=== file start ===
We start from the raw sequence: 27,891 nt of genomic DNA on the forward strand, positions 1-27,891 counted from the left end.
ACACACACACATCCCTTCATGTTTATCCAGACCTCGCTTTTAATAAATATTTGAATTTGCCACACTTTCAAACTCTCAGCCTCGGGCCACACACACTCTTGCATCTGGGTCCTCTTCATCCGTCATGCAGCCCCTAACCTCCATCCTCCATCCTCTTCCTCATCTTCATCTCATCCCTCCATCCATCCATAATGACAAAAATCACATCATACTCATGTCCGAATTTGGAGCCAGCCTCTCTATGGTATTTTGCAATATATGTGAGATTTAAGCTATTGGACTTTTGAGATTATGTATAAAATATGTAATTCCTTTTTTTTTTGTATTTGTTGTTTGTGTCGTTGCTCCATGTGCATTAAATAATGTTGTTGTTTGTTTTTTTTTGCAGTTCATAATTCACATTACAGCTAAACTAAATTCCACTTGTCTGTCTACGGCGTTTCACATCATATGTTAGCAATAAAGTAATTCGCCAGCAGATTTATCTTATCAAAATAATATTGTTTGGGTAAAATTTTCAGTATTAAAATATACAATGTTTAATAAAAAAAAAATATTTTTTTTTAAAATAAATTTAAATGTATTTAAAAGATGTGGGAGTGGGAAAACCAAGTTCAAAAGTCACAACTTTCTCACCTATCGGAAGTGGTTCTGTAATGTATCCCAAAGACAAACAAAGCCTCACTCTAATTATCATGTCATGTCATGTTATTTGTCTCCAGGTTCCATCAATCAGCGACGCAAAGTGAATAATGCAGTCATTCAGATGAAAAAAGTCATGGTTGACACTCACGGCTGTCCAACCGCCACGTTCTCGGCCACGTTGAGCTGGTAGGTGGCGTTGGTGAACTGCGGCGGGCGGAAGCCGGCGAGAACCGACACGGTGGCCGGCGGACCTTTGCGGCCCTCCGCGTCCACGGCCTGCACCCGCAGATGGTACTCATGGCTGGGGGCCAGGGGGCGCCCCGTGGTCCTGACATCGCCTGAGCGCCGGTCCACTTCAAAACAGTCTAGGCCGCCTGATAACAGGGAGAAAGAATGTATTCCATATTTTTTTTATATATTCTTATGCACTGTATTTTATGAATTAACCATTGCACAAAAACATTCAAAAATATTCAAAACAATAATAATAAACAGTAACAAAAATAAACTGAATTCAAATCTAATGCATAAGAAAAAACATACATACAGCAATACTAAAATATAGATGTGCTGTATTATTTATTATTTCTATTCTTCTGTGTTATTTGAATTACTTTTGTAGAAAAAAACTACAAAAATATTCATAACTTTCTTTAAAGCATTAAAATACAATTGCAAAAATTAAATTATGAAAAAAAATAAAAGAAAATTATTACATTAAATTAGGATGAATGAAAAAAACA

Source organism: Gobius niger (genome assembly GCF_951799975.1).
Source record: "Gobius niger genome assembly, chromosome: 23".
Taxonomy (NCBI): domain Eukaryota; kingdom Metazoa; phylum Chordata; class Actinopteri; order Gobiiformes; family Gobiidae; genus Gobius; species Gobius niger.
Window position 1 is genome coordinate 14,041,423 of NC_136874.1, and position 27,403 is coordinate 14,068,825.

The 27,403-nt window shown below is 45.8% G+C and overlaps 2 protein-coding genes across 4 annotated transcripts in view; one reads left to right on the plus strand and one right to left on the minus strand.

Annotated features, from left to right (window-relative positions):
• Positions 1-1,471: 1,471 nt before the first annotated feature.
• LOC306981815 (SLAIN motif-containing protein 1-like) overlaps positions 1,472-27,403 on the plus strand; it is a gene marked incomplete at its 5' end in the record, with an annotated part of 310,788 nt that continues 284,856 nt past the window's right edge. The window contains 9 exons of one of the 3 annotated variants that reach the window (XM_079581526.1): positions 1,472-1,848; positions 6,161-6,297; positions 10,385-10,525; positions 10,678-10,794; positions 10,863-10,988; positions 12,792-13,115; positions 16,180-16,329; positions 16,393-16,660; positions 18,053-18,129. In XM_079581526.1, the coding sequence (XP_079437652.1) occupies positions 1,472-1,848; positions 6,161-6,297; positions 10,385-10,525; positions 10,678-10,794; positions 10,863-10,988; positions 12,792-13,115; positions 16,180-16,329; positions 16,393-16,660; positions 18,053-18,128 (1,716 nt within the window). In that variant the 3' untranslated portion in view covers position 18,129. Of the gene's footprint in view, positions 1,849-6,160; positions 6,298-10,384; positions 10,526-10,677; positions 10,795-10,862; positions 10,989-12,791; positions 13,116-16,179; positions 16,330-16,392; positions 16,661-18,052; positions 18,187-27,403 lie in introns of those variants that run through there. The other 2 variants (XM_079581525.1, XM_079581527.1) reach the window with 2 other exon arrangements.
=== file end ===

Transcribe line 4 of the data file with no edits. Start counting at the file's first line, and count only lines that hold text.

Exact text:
Source record: "Gobius niger genome assembly, chromosome: 23".